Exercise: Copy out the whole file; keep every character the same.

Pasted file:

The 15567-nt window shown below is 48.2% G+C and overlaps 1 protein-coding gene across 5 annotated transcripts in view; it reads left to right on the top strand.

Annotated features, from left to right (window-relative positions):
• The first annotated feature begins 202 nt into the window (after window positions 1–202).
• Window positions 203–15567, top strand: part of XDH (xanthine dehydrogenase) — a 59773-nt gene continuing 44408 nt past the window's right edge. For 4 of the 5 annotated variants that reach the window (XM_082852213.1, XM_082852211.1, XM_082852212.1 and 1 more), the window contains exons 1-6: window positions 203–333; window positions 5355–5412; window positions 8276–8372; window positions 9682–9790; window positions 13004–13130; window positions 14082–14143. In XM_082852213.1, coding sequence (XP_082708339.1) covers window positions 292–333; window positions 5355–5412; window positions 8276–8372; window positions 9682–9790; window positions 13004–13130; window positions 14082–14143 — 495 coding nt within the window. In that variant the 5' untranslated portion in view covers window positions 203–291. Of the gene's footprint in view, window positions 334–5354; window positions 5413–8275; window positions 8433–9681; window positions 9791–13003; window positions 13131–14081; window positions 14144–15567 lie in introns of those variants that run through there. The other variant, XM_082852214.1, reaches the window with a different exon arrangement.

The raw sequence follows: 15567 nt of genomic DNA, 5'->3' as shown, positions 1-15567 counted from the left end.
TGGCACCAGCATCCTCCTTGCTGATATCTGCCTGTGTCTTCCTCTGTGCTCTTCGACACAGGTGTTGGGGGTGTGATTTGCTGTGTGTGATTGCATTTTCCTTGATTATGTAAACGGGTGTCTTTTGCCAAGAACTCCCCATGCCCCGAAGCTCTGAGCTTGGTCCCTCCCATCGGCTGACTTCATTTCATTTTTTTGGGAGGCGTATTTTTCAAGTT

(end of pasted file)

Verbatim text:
The 15567-nt window shown below is 48.2% G+C and overlaps 1 protein-coding gene across 5 annotated transcripts in view; it reads left to right on the top strand.

Annotated features, from left to right (window-relative positions):
• The first annotated feature begins 202 nt into the window (after window positions 1–202).
• Window positions 203–15567, top strand: part of XDH (xanthine dehydrogenase) — a 59773-nt gene continuing 44408 nt past the window's right edge. For 4 of the 5 annotated variants that reach the window (XM_082852213.1, XM_082852211.1, XM_082852212.1 and 1 more), the window contains exons 1-6: window positions 203–333; window positions 5355–5412; window positions 8276–8372; window positions 9682–9790; window positions 13004–13130; window positions 14082–14143. In XM_082852213.1, coding sequence (XP_082708339.1) covers window positions 292–333; window positions 5355–5412; window positions 8276–8372; window positions 9682–9790; window positions 13004–13130; window positions 14082–14143 — 495 coding nt within the window. In that variant the 5' untranslated portion in view covers window positions 203–291. Of the gene's footprint in view, window positions 334–5354; window positions 5413–8275; window positions 8433–9681; window positions 9791–13003; window positions 13131–14081; window positions 14144–15567 lie in introns of those variants that run through there. The other variant, XM_082852214.1, reaches the window with a different exon arrangement.

The raw sequence follows: 15567 nt of genomic DNA, 5'->3' as shown, positions 1-15567 counted from the left end.
TGGCACCAGCATCCTCCTTGCTGATATCTGCCTGTGTCTTCCTCTGTGCTCTTCGACACAGGTGTTGGGGGTGTGATTTGCTGTGTGTGATTGCATTTTCCTTGATTATGTAAACGGGTGTCTTTTGCCAAGAACTCCCCATGCCCCGAAGCTCTGAGCTTGGTCCCTCCCATCGGCTGACTTCATTTCATTTTTTTGGGAGGCGTATTTTTCAAGTT